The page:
During his stay in Mumbai, Jagjit got a chance to work with HMV company, a big music company of that era and his first EP (extended play) became very popular. He subsequently met Chitra Dutta, a Bengali when singing a duet advertisement jingle and surprisingly Chitra did not like Jagjit’s voice at first. Chitra was married at the time and had a daughter however she got divorced in 1968 and Jagjit and Chitra got married in 1971. This was glorious year for Jagjit Singh and he and Chitra were termed as the ‘Ghazal couple’. They were blessesed with a son soon after who they named Vivek.
In this very year Jagjit had a super hit music album named ‘Super 7’. His most important and legendary album was ‘The Unforgettables’ using chorus and electronic instruments, an opportunity given to him by HMV after which he became a star overnight and this was really his first big achievement. ‘The Unforgettables’ was a high-selling album at a time when there was no marketplace for albums other than films. He received a cheque of INR 80,000 in 1977 which was a very huge amount back then. After seeing Jagjit achieve success his father started talking to him once again.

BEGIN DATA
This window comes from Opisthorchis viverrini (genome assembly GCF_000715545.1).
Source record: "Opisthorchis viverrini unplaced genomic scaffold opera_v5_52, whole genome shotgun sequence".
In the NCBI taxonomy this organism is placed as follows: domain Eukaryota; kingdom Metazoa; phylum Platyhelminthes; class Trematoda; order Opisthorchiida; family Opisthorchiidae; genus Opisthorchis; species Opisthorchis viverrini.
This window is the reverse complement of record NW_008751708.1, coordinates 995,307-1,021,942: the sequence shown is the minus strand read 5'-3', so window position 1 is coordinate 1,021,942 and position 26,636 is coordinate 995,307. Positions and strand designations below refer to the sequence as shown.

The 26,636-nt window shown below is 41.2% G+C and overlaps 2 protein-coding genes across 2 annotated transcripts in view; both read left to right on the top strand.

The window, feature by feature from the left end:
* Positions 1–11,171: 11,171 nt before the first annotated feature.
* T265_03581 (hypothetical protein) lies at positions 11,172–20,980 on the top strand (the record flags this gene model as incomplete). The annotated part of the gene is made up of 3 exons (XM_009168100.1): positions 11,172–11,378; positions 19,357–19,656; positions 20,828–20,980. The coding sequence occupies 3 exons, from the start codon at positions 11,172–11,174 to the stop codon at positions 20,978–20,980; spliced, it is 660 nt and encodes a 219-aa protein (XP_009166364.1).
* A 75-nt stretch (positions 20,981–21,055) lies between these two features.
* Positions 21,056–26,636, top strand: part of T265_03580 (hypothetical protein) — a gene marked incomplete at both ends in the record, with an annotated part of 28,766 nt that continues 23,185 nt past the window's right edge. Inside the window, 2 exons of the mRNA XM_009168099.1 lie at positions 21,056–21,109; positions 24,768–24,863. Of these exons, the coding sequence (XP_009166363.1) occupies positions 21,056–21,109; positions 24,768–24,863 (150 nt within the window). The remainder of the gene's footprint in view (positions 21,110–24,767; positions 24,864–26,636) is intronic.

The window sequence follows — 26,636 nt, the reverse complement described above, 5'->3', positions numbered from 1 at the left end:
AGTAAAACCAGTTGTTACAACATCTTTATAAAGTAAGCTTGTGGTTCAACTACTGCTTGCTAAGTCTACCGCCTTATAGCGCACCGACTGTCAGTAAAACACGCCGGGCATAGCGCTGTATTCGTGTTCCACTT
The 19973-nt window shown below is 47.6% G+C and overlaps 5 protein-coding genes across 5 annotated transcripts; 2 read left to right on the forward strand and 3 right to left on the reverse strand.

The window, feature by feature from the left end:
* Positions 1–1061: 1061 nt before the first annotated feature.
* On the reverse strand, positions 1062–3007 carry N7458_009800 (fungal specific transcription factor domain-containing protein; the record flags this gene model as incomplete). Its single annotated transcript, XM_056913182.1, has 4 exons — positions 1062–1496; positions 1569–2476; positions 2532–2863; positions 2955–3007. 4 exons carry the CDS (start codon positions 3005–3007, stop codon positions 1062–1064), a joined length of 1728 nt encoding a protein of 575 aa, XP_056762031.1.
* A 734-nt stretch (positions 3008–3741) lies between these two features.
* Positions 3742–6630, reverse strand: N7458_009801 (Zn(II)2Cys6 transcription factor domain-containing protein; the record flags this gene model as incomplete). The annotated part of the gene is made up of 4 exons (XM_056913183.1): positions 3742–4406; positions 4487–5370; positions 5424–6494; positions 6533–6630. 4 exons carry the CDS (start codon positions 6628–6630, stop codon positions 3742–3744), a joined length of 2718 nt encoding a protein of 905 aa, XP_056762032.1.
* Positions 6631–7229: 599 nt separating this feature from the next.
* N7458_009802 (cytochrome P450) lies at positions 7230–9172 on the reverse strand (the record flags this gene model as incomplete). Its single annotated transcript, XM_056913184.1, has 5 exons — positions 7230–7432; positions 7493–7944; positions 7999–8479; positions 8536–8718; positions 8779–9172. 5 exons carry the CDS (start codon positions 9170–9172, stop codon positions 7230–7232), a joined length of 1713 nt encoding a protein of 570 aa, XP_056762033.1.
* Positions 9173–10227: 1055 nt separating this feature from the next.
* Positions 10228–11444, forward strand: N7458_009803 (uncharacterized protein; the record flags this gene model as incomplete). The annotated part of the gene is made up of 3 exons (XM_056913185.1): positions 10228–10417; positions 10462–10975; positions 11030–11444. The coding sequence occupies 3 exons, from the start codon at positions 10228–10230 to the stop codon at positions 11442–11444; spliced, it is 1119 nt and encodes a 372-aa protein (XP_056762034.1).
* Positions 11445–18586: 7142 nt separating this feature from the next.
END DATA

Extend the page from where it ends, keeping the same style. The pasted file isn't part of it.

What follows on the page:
Jagjit’s second album ‘Birha Da Sultan’ came out in 1978 and most of his songs were a success. Subsequently, Jagjit and Chitra released a total of sixteen albums. He became the first Indian musician to record a purely digital CD album ‘Beyond Time’ in 1987 recorded on foreign shores outside India, amidst this successful streak, Jagjit and Chitra suffered a devastating personal tragedy. Their son Vivek died in a road accident at a young age of 18 years. After this painful tragedy in 1990, Chitra and Jagjit both gave up singing.